N-acetylcysteine (NAC) is an antioxidant precursor to glutathione [31]. NAC restores GSH level [31]. In addition, NAC scavenges oxidants such as hydroxyl radical and H2O2[32]. NAC improves glutamate homeostasis and decreases the relapse rate in drug-dependent patients [33]. NAC is an effective and safe agent for treating schizophrenia [34], bipolar disorder [35], Alzheimer’s disease [36], and nail biting [37]. Moreover, the adverse effects of NAC are mild and self-limited in children [38]. NAC is an over-the-counter supplement.

About 75.5% of patients with autism respond to risperidone while the rate for placebo is 11.5% (effect size=1.2) [39]. Aripiprazole with the effect size of 0.87 is effective too [40]. This trial investigates the efficacy and safety of NAC as an adjuvant treatment with risperidone for treating the irritability of children with ASD. Considering the role of glutathione in autism and the effect of NAC on glutathione level, it is hypothesized that NAC as an augmentation agent decreases irritability score in children with ASD.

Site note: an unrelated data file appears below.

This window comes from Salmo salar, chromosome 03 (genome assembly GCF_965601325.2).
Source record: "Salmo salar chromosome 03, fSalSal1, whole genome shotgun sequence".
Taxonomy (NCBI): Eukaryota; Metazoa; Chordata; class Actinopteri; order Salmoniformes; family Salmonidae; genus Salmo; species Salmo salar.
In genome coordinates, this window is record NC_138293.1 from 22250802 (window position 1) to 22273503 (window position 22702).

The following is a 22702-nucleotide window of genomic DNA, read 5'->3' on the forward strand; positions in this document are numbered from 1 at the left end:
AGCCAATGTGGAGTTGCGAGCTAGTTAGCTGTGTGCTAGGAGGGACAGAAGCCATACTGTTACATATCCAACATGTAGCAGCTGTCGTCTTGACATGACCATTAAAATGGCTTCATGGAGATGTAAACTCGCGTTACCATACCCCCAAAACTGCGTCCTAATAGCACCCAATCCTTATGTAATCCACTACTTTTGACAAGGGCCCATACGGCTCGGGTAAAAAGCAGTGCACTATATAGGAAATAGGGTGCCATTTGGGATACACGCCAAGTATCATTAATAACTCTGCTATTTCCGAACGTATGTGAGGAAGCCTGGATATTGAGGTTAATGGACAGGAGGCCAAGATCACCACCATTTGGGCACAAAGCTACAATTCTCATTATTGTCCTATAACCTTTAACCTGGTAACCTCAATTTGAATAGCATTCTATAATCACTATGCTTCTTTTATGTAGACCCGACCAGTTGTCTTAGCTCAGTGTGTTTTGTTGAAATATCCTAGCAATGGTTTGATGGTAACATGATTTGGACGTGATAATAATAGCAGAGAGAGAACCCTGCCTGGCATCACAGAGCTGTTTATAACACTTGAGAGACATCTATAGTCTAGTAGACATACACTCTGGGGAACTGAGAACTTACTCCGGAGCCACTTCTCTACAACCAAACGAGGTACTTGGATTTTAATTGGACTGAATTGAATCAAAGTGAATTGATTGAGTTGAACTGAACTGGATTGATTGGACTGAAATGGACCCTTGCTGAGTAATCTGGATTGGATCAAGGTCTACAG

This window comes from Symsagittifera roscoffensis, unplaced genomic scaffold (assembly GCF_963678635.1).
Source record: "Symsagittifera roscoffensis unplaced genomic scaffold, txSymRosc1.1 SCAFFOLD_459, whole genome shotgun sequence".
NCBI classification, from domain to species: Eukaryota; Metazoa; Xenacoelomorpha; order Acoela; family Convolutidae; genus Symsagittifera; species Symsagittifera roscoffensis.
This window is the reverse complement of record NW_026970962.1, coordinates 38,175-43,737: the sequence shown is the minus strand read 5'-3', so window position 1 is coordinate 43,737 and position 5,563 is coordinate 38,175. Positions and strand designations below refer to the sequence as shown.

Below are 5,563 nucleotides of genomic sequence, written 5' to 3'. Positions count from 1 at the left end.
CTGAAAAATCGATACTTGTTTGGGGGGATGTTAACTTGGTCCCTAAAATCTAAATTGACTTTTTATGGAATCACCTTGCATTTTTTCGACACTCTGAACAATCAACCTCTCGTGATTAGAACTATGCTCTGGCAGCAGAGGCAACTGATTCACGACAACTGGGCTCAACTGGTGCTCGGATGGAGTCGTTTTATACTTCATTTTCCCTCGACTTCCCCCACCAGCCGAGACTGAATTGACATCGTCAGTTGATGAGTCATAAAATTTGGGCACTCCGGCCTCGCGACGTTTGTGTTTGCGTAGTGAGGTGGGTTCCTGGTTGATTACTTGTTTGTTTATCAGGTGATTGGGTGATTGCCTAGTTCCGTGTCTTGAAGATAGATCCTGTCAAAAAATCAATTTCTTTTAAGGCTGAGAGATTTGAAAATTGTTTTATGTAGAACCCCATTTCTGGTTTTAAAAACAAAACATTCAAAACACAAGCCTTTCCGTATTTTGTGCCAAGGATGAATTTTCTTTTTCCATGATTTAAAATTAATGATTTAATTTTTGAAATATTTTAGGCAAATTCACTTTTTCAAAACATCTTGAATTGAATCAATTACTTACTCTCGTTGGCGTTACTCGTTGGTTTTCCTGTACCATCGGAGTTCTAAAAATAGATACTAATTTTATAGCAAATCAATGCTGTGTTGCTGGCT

This study was an eight week randomized double-blind placebo-controlled clinical trial with two parallel groups. The patients, parents, and independent assessor were blind to the allocation of patients. The patients were randomly allocated into one of the two groups using a random number generator.

The participants were a convenient sample of outpatients children aged between 3.5 to 16 years old from both genders. The sample was recruited from the Child and Adolescent Psychiatriy Clinics affiliated with Shiraz University of Medical Sciences, Iran.